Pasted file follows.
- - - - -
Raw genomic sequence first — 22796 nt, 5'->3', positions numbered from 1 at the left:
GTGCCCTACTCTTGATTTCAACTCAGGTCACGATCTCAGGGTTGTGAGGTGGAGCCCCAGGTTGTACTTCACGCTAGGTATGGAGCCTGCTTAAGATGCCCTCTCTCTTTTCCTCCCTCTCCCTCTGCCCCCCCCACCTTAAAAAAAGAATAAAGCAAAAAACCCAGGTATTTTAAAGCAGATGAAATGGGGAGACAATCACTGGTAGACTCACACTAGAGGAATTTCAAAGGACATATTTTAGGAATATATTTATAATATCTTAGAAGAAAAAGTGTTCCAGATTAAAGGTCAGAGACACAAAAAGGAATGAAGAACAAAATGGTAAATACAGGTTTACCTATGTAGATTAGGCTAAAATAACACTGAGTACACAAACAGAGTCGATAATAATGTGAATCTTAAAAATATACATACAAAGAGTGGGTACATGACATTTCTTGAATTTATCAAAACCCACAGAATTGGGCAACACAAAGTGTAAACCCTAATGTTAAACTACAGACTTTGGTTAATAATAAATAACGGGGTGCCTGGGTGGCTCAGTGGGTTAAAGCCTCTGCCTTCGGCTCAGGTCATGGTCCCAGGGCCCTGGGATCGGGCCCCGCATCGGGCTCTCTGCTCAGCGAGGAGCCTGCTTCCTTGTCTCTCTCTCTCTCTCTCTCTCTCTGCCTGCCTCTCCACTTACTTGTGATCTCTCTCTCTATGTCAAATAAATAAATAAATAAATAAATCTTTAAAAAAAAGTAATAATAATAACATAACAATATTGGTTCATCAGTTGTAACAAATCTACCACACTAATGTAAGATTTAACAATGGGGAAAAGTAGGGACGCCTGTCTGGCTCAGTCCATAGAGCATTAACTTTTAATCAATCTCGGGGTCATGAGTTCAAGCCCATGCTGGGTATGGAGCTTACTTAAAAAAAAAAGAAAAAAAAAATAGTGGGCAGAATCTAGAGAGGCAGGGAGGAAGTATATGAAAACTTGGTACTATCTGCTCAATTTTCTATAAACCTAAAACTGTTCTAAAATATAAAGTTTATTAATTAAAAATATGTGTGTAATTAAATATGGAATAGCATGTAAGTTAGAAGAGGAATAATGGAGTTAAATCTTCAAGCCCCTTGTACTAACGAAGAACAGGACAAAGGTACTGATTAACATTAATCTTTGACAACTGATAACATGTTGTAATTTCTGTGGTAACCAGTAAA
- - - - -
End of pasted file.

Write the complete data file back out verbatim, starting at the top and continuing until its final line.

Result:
Raw genomic sequence first — 22796 nt, 5'->3', positions numbered from 1 at the left:
GTGCCCTACTCTTGATTTCAACTCAGGTCACGATCTCAGGGTTGTGAGGTGGAGCCCCAGGTTGTACTTCACGCTAGGTATGGAGCCTGCTTAAGATGCCCTCTCTCTTTTCCTCCCTCTCCCTCTGCCCCCCCCACCTTAAAAAAAGAATAAAGCAAAAAACCCAGGTATTTTAAAGCAGATGAAATGGGGAGACAATCACTGGTAGACTCACACTAGAGGAATTTCAAAGGACATATTTTAGGAATATATTTATAATATCTTAGAAGAAAAAGTGTTCCAGATTAAAGGTCAGAGACACAAAAAGGAATGAAGAACAAAATGGTAAATACAGGTTTACCTATGTAGATTAGGCTAAAATAACACTGAGTACACAAACAGAGTCGATAATAATGTGAATCTTAAAAATATACATACAAAGAGTGGGTACATGACATTTCTTGAATTTATCAAAACCCACAGAATTGGGCAACACAAAGTGTAAACCCTAATGTTAAACTACAGACTTTGGTTAATAATAAATAACGGGGTGCCTGGGTGGCTCAGTGGGTTAAAGCCTCTGCCTTCGGCTCAGGTCATGGTCCCAGGGCCCTGGGATCGGGCCCCGCATCGGGCTCTCTGCTCAGCGAGGAGCCTGCTTCCTTGTCTCTCTCTCTCTCTCTCTCTCTCTGCCTGCCTCTCCACTTACTTGTGATCTCTCTCTCTATGTCAAATAAATAAATAAATAAATAAATCTTTAAAAAAAAGTAATAATAATAACATAACAATATTGGTTCATCAGTTGTAACAAATCTACCACACTAATGTAAGATTTAACAATGGGGAAAAGTAGGGACGCCTGTCTGGCTCAGTCCATAGAGCATTAACTTTTAATCAATCTCGGGGTCATGAGTTCAAGCCCATGCTGGGTATGGAGCTTACTTAAAAAAAAAAGAAAAAAAAAATAGTGGGCAGAATCTAGAGAGGCAGGGAGGAAGTATATGAAAACTTGGTACTATCTGCTCAATTTTCTATAAACCTAAAACTGTTCTAAAATATAAAGTTTATTAATTAAAAATATGTGTGTAATTAAATATGGAATAGCATGTAAGTTAGAAGAGGAATAATGGAGTTAAATCTTCAAGCCCCTTGTACTAACGAAGAACAGGACAAAGGTACTGATTAACATTAATCTTTGACAACTGATAACATGTTGTAATTTCTGTGGTAACCAGTAAA